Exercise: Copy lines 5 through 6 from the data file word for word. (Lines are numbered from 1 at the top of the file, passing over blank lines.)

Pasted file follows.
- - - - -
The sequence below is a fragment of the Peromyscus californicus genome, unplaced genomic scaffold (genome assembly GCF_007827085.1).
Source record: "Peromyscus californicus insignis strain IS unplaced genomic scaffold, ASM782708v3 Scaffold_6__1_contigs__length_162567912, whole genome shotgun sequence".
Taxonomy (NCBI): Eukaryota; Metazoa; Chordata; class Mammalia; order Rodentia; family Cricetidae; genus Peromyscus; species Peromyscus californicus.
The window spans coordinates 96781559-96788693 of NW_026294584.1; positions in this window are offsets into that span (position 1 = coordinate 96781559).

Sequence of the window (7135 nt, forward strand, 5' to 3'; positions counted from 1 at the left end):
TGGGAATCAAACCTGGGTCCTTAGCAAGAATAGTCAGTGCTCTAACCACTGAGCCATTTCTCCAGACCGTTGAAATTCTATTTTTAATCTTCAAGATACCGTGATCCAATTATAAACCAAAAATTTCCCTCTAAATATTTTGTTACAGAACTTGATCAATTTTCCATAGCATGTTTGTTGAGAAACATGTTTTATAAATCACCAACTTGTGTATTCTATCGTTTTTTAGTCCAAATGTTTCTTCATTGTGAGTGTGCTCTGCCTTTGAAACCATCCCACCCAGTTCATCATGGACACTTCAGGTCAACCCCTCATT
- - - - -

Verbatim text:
Sequence of the window (7135 nt, forward strand, 5' to 3'; positions counted from 1 at the left end):
TGGGAATCAAACCTGGGTCCTTAGCAAGAATAGTCAGTGCTCTAACCACTGAGCCATTTCTCCAGACCGTTGAAATTCTATTTTTAATCTTCAAGATACCGTGATCCAATTATAAACCAAAAATTTCCCTCTAAATATTTTGTTACAGAACTTGATCAATTTTCCATAGCATGTTTGTTGAGAAACATGTTTTATAAATCACCAACTTGTGTATTCTATCGTTTTTTAGTCCAAATGTTTCTTCATTGTGAGTGTGCTCTGCCTTTGAAACCATCCCACCCAGTTCATCATGGACACTTCAGGTCAACCCCTCATT